More than 5,800 hoax 999 calls made in just 4 years
POLICE, firefighters and paramedics were targeted by hoax callers more than 5,800 times over the last four years, it has been revealed.
It means that on average emergency crews were dealing with four malicious calls every day in the region – tying up valuable time and resources – according to figures obtained by a freedom of information request from our sister paper the Daily Post.
Hoax calls in the region even included people claiming to have weapons in a bid to watch armed police turn up at the scene.
Between 2014 and 2018, North Wales Police received 768 calls which were deemed to be “hoaxes”.
Between January 1, 2016, and October 1 2018, police handled 211,100 emergency 999 calls – of those 394 were malicious or hoax calls.
Chief Inspector Jeff Moses, North Wales Police call centre manager, said: “We receive a large number of hoax calls every year. This impacts on our ability to answer genuine calls.
“Those who make hoax calls are wasting vital services and could be endangering the lives of others. We take a robust approach to hoax callers.
“We see examples of hoax calls where individuals may claim that weapons are involved in order to witness the police response and to cause distress to others.
“We carefully assess calls and make use of technology to identify hoax callers and the penalties can be significant.”
The Welsh Ambulance Service took 2,177,508 emergency 999 calls across the whole of Wales between January 1, 2014 and September 30, 2018.
Of those a total of 4,415 were classed as malicious or hoaxes.
Louise Platt, the Welsh Ambulance Service’s Head of Operations, said: “We cannot stress enough how irresponsible and potentially damaging the actions of hoax callers are. They could be causing a longer wait for someone whose life is genuinely at risk. Every minute we spend handling hoax or malicious calls is one where we could be helping a member of the community who might be suffering from a serious condition, such as a cardiac arrest or choking.
“We would ask those responsible to have a long, hard think about the potential consequences as one day it could be them or one of their loved ones who really needs us.”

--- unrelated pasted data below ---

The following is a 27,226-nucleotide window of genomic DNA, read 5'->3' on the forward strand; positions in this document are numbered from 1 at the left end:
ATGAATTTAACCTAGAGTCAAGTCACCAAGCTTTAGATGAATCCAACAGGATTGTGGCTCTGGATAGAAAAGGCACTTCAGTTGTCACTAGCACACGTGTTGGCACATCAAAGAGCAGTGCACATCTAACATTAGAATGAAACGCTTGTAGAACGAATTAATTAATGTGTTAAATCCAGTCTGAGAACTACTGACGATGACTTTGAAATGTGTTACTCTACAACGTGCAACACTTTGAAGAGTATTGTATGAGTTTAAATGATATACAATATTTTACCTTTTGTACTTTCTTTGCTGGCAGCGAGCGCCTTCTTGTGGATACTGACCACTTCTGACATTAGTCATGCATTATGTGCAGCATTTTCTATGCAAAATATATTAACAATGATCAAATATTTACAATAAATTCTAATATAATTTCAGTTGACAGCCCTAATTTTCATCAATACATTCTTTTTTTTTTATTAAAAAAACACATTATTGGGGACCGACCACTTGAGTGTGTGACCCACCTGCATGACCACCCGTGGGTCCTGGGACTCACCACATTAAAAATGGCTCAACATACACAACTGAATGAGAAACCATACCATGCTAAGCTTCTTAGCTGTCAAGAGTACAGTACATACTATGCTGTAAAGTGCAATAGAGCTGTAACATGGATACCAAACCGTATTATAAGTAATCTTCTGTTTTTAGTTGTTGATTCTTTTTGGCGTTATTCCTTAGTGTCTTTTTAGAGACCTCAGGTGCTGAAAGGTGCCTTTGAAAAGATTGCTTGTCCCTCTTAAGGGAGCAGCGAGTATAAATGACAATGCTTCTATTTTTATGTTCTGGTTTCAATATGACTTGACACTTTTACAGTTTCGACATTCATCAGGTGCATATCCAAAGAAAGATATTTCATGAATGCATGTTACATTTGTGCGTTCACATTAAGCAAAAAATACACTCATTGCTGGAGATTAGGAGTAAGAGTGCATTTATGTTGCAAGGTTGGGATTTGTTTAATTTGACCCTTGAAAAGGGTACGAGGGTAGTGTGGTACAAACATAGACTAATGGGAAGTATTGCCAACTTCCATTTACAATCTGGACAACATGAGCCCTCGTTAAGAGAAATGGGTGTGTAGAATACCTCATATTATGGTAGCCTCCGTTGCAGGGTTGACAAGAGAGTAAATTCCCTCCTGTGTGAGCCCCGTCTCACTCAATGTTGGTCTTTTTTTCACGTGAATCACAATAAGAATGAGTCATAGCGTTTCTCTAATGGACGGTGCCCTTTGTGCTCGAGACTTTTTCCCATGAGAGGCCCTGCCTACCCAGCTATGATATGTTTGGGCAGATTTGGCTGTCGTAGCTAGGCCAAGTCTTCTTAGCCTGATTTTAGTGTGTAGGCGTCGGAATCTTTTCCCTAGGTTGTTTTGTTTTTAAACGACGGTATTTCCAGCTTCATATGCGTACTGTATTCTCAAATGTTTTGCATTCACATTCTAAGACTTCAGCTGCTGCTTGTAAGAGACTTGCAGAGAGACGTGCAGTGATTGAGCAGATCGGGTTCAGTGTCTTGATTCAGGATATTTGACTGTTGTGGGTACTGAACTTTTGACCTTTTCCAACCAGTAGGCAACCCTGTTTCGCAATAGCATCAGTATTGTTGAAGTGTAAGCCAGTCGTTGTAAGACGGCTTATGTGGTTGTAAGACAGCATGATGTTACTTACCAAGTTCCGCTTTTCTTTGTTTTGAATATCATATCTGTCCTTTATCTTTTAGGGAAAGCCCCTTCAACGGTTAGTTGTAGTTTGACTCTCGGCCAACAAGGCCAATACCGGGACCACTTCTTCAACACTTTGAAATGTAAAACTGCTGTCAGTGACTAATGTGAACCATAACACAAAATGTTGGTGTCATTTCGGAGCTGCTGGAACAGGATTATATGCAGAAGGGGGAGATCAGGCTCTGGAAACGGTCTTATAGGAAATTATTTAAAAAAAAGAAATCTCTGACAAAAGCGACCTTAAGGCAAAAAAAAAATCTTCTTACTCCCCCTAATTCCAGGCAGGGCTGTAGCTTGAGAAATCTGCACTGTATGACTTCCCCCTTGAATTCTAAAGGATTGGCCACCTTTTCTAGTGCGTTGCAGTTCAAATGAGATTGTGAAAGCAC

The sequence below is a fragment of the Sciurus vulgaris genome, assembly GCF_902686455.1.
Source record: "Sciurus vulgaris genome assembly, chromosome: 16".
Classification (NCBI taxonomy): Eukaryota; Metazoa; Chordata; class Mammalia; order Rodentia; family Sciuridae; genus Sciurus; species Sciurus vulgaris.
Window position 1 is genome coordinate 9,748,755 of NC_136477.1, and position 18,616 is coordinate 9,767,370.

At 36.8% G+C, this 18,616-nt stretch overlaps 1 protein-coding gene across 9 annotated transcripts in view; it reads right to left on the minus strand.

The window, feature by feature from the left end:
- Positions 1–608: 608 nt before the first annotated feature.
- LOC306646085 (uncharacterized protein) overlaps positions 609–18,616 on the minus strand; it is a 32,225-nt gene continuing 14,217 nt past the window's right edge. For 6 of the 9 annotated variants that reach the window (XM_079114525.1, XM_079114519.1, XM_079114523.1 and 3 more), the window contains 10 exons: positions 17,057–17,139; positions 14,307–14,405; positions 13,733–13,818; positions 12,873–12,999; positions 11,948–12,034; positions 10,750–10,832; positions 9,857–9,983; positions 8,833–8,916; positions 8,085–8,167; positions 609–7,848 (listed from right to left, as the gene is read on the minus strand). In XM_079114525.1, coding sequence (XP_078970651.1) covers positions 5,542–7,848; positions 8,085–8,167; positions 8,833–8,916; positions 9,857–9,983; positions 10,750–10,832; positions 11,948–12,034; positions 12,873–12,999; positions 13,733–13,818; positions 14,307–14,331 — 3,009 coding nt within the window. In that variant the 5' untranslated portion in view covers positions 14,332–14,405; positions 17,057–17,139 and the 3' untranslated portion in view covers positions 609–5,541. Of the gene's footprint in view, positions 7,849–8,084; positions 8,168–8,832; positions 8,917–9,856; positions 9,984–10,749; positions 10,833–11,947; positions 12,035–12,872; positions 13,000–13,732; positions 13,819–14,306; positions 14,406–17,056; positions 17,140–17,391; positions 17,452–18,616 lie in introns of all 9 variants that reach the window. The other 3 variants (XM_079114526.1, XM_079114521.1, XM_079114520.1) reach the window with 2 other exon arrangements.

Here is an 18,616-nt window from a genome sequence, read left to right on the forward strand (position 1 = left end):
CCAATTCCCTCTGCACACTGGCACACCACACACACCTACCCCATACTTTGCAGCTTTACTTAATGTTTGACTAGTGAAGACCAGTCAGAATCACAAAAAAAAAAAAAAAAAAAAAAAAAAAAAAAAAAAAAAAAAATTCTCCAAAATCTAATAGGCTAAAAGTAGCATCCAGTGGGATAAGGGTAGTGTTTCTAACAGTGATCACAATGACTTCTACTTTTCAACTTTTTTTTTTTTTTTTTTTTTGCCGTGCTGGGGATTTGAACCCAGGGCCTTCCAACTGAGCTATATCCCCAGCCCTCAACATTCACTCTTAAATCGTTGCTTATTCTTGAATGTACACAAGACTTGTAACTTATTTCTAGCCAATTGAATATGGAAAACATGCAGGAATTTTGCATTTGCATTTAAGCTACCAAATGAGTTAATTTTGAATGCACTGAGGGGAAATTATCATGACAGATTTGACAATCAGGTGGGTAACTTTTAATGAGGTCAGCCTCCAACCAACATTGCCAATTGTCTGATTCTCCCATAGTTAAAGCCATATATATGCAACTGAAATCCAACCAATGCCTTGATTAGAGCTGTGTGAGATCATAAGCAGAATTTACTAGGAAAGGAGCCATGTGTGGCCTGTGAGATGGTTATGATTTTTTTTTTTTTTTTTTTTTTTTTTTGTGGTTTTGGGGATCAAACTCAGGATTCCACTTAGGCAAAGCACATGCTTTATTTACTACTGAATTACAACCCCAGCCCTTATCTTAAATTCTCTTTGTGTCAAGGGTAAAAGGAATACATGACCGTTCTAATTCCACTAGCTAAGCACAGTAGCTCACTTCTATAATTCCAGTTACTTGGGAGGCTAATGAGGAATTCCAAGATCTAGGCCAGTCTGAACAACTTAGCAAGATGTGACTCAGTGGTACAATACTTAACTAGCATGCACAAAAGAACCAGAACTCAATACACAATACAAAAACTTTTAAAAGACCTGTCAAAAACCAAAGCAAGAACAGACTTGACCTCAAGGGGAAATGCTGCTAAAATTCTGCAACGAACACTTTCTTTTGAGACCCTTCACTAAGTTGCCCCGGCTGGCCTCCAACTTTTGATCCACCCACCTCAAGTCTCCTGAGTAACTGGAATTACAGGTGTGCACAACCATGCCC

North Wales Fire and Rescue Service dealt with a total of 54,176 emergency calls between April 1, 2014 and March 31, 2018.
Of those, 623 were deemed “malicious false alarms” with firefighters attending 215 of the incidents.
In 250 cases the control room call takers challenged the hoaxer meaning that crews did not have to attend the scene. Figures show that firefighters did not attend 158 of the hoax calls for “other reasons”.
Peter Davies, control room manager for North Wales Fire and Rescue Service, said: “The control operator will challenge the caller if they suspect it to be a hoax call before mobilising fire crews.
“Members of the public should be aware that all calls to the fire and rescue service are recorded, along with the caller’s details and where they are calling from, even a mobile phone.
“This information can be shared with the police and ambulance to see if the caller has any history of making hoax calls to other services.
“This means that there is a much greater chance of a person making a hoax call being traced. If a person is caught making a hoax call then they could face prosecution.”
He urged parents to help by making sure they know where their children are and what they are up to during the evenings, weekends and holidays.
Mr Davies said: “Unfortunately children are often unaware how dangerous these calls can be.”